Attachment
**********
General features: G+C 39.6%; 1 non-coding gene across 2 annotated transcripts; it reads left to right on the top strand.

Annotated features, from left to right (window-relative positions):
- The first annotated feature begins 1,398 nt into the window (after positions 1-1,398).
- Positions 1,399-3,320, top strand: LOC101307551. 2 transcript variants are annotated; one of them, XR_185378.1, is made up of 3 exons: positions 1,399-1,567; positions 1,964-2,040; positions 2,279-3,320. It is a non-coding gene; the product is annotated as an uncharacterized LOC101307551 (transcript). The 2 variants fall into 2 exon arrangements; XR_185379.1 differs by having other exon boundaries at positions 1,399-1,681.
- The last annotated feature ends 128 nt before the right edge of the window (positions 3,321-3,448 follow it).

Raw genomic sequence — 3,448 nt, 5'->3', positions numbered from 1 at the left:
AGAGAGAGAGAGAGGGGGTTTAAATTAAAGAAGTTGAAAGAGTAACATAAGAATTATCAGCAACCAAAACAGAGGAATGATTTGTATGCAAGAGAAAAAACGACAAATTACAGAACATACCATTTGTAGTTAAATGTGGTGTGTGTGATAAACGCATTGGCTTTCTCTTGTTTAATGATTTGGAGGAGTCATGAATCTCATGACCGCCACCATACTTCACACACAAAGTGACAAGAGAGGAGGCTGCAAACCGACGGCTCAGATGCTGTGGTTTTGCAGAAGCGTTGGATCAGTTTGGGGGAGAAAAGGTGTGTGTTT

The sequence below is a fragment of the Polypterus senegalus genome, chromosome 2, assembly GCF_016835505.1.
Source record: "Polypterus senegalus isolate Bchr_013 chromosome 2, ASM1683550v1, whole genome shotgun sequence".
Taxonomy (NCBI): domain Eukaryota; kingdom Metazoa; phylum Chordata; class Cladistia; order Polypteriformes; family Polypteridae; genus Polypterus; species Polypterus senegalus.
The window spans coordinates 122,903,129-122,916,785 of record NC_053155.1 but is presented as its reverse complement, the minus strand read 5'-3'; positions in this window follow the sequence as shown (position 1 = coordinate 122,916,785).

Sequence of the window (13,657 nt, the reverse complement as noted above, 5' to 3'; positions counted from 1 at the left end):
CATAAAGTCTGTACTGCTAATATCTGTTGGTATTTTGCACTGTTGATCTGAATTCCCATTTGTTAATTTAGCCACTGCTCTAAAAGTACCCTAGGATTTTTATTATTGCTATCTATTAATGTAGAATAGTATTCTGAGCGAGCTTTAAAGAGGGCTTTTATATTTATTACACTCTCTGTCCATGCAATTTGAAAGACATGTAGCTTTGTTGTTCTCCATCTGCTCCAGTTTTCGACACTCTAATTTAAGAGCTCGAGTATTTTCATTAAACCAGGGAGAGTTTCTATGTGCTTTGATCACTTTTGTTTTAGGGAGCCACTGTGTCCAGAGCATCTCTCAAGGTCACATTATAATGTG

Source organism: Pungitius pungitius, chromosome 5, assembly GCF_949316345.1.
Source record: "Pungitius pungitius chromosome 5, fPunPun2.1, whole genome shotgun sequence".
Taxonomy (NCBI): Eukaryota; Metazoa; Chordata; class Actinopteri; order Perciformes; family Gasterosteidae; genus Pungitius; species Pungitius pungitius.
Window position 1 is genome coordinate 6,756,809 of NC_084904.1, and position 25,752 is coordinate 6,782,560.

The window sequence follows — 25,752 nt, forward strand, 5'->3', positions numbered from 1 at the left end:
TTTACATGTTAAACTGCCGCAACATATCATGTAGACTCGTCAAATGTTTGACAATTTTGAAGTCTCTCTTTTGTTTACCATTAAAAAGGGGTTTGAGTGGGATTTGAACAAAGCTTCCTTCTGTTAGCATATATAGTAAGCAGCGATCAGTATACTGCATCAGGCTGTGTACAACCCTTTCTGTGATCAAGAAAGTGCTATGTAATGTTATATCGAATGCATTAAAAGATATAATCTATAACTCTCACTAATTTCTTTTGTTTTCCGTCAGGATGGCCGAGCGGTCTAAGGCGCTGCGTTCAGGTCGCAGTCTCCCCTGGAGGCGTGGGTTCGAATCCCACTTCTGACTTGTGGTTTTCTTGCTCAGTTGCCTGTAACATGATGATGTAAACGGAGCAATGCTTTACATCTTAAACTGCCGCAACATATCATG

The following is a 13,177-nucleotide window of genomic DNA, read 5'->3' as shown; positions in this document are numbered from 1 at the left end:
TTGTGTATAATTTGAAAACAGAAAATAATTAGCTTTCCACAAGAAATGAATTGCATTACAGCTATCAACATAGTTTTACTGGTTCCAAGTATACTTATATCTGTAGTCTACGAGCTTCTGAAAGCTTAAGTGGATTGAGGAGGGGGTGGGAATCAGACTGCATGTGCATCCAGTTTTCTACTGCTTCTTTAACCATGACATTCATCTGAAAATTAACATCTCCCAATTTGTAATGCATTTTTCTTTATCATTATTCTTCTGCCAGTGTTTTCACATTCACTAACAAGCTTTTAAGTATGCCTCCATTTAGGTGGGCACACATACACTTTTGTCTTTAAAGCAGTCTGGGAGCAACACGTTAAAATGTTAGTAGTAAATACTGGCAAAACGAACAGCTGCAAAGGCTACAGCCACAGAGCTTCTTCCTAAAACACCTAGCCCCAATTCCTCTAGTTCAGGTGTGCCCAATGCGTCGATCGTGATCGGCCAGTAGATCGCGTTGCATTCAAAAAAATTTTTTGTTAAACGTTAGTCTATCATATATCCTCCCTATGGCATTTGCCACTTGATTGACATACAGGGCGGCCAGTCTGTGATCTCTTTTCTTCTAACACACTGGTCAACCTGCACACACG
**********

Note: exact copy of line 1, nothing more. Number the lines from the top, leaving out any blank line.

General features: G+C 39.6%; 1 non-coding gene across 2 annotated transcripts; it reads left to right on the top strand.